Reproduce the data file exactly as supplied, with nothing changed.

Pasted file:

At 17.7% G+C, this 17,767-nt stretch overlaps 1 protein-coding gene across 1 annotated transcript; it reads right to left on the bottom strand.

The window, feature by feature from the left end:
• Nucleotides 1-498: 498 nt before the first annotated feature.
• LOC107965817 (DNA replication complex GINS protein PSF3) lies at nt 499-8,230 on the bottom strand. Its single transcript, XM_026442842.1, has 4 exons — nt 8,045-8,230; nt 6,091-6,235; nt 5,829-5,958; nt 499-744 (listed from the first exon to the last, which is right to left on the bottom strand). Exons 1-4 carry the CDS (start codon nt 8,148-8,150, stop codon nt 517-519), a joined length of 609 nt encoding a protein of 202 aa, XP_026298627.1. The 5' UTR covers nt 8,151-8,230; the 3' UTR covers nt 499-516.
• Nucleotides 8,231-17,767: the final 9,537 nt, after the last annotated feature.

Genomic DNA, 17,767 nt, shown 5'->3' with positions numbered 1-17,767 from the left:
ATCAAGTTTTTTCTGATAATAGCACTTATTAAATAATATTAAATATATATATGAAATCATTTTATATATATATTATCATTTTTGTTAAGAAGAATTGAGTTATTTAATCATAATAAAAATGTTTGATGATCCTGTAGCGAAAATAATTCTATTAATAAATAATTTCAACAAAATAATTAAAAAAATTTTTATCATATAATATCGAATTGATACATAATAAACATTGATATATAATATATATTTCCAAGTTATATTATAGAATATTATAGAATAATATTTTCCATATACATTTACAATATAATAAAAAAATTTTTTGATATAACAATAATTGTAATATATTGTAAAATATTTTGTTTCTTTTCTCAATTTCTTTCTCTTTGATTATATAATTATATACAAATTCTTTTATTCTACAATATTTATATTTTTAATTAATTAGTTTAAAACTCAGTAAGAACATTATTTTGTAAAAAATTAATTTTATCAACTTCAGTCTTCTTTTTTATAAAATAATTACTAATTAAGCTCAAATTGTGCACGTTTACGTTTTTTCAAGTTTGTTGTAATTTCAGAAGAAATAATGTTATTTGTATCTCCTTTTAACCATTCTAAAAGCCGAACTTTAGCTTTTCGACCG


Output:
At 17.7% G+C, this 17,767-nt stretch overlaps 1 protein-coding gene across 1 annotated transcript; it reads right to left on the bottom strand.

The window, feature by feature from the left end:
• Nucleotides 1-498: 498 nt before the first annotated feature.
• LOC107965817 (DNA replication complex GINS protein PSF3) lies at nt 499-8,230 on the bottom strand. Its single transcript, XM_026442842.1, has 4 exons — nt 8,045-8,230; nt 6,091-6,235; nt 5,829-5,958; nt 499-744 (listed from the first exon to the last, which is right to left on the bottom strand). Exons 1-4 carry the CDS (start codon nt 8,148-8,150, stop codon nt 517-519), a joined length of 609 nt encoding a protein of 202 aa, XP_026298627.1. The 5' UTR covers nt 8,151-8,230; the 3' UTR covers nt 499-516.
• Nucleotides 8,231-17,767: the final 9,537 nt, after the last annotated feature.

Genomic DNA, 17,767 nt, shown 5'->3' with positions numbered 1-17,767 from the left:
ATCAAGTTTTTTCTGATAATAGCACTTATTAAATAATATTAAATATATATATGAAATCATTTTATATATATATTATCATTTTTGTTAAGAAGAATTGAGTTATTTAATCATAATAAAAATGTTTGATGATCCTGTAGCGAAAATAATTCTATTAATAAATAATTTCAACAAAATAATTAAAAAAATTTTTATCATATAATATCGAATTGATACATAATAAACATTGATATATAATATATATTTCCAAGTTATATTATAGAATATTATAGAATAATATTTTCCATATACATTTACAATATAATAAAAAAATTTTTTGATATAACAATAATTGTAATATATTGTAAAATATTTTGTTTCTTTTCTCAATTTCTTTCTCTTTGATTATATAATTATATACAAATTCTTTTATTCTACAATATTTATATTTTTAATTAATTAGTTTAAAACTCAGTAAGAACATTATTTTGTAAAAAATTAATTTTATCAACTTCAGTCTTCTTTTTTATAAAATAATTACTAATTAAGCTCAAATTGTGCACGTTTACGTTTTTTCAAGTTTGTTGTAATTTCAGAAGAAATAATGTTATTTGTATCTCCTTTTAACCATTCTAAAAGCCGAACTTTAGCTTTTCGACCG